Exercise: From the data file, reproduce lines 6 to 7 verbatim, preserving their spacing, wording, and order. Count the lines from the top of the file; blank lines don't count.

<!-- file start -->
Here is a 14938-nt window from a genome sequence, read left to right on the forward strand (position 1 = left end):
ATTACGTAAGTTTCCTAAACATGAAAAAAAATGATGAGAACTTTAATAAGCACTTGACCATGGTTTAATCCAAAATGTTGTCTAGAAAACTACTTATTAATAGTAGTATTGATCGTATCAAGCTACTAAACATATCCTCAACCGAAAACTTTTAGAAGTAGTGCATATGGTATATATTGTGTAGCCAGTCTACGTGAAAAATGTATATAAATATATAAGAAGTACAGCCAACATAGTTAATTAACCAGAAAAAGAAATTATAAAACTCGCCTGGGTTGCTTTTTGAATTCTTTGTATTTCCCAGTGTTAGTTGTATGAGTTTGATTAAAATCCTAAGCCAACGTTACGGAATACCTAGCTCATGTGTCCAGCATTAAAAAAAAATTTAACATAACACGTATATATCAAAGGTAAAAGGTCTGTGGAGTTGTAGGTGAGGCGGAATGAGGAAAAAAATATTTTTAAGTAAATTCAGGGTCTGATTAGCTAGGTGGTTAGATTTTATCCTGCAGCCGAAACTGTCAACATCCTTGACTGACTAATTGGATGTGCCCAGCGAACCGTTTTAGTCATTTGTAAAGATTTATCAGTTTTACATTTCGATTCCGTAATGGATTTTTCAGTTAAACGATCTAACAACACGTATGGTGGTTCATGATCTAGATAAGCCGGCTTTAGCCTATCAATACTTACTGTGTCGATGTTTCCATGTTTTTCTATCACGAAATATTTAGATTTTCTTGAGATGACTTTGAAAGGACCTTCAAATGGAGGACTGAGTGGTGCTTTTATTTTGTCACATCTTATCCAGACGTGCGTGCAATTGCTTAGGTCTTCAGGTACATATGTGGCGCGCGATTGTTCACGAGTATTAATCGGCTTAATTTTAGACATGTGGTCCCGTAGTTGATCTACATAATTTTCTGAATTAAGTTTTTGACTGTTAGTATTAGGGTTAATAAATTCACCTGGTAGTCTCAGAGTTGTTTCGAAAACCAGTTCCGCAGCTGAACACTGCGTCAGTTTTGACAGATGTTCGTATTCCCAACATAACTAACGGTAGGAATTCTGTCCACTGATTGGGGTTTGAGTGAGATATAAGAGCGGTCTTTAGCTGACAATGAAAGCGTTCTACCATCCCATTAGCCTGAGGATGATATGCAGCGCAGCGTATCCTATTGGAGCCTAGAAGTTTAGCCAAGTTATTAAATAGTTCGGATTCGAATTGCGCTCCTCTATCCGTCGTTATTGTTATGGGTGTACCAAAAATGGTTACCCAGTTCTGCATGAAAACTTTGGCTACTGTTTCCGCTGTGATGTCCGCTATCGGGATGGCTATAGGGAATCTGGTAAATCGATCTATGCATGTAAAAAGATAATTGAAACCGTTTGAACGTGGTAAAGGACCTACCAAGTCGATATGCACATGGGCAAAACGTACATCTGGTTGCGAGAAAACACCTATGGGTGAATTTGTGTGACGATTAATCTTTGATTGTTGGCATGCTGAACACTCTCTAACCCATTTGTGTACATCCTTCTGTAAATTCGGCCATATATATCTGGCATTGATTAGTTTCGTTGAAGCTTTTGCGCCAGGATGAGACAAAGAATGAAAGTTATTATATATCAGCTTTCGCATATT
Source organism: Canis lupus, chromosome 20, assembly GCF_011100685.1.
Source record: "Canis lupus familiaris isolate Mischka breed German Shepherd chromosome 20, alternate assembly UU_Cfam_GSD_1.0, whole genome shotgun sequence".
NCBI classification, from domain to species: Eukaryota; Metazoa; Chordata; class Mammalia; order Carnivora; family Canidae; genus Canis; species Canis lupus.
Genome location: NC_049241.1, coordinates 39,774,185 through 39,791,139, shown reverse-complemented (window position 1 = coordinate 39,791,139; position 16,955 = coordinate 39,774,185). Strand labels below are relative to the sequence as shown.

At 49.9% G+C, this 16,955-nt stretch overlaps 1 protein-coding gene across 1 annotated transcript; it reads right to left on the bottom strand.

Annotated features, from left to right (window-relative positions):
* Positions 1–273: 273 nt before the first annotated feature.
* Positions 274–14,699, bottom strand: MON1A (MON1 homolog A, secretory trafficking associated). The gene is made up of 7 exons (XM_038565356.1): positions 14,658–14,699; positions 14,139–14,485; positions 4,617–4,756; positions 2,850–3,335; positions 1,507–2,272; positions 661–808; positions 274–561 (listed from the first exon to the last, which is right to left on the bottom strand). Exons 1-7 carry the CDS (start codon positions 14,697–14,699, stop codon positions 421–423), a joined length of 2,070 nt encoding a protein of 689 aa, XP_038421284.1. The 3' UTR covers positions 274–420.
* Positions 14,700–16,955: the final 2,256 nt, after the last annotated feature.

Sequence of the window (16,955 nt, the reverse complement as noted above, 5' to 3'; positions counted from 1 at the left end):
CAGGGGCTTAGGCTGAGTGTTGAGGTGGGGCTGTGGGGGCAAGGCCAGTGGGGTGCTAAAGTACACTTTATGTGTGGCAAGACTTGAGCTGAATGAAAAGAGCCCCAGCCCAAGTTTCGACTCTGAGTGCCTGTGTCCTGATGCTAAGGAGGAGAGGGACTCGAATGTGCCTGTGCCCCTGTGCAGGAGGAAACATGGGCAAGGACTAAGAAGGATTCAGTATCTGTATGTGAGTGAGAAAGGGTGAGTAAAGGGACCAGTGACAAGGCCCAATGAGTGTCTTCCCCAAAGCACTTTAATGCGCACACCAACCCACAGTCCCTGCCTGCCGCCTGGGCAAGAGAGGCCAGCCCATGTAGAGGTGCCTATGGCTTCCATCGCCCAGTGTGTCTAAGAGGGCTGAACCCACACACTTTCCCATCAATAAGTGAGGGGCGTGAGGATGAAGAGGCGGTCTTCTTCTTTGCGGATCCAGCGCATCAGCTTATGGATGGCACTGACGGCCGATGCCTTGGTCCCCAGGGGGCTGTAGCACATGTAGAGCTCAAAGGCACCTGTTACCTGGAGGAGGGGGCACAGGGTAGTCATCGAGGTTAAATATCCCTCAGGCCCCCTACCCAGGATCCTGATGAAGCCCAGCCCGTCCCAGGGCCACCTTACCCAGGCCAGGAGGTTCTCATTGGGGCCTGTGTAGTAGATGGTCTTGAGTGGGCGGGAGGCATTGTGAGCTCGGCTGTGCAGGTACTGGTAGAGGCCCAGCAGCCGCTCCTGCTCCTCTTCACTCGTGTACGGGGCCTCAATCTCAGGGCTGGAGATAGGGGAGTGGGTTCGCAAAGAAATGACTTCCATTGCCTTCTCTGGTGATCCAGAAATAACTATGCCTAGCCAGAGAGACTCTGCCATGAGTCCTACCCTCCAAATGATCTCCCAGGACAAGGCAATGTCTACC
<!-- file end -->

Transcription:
Genome location: NC_049241.1, coordinates 39,774,185 through 39,791,139, shown reverse-complemented (window position 1 = coordinate 39,791,139; position 16,955 = coordinate 39,774,185). Strand labels below are relative to the sequence as shown.

At 49.9% G+C, this 16,955-nt stretch overlaps 1 protein-coding gene across 1 annotated transcript; it reads right to left on the bottom strand.